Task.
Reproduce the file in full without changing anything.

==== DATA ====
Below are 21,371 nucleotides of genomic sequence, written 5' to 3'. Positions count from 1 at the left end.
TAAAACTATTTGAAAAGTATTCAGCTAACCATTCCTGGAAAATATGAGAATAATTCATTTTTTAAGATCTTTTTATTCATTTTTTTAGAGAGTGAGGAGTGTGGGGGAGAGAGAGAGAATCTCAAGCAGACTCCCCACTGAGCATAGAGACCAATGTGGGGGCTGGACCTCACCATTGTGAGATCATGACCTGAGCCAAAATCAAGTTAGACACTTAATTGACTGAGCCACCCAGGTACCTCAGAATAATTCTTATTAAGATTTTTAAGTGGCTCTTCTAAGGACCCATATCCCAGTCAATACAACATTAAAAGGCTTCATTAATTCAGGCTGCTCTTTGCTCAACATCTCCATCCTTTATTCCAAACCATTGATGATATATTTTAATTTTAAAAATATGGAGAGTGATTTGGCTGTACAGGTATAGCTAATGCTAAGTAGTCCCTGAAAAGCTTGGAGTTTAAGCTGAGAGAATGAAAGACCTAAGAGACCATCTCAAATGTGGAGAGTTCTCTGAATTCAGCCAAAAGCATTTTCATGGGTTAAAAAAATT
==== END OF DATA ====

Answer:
Below are 21,371 nucleotides of genomic sequence, written 5' to 3'. Positions count from 1 at the left end.
TAAAACTATTTGAAAAGTATTCAGCTAACCATTCCTGGAAAATATGAGAATAATTCATTTTTTAAGATCTTTTTATTCATTTTTTTAGAGAGTGAGGAGTGTGGGGGAGAGAGAGAGAATCTCAAGCAGACTCCCCACTGAGCATAGAGACCAATGTGGGGGCTGGACCTCACCATTGTGAGATCATGACCTGAGCCAAAATCAAGTTAGACACTTAATTGACTGAGCCACCCAGGTACCTCAGAATAATTCTTATTAAGATTTTTAAGTGGCTCTTCTAAGGACCCATATCCCAGTCAATACAACATTAAAAGGCTTCATTAATTCAGGCTGCTCTTTGCTCAACATCTCCATCCTTTATTCCAAACCATTGATGATATATTTTAATTTTAAAAATATGGAGAGTGATTTGGCTGTACAGGTATAGCTAATGCTAAGTAGTCCCTGAAAAGCTTGGAGTTTAAGCTGAGAGAATGAAAGACCTAAGAGACCATCTCAAATGTGGAGAGTTCTCTGAATTCAGCCAAAAGCATTTTCATGGGTTAAAAAAATT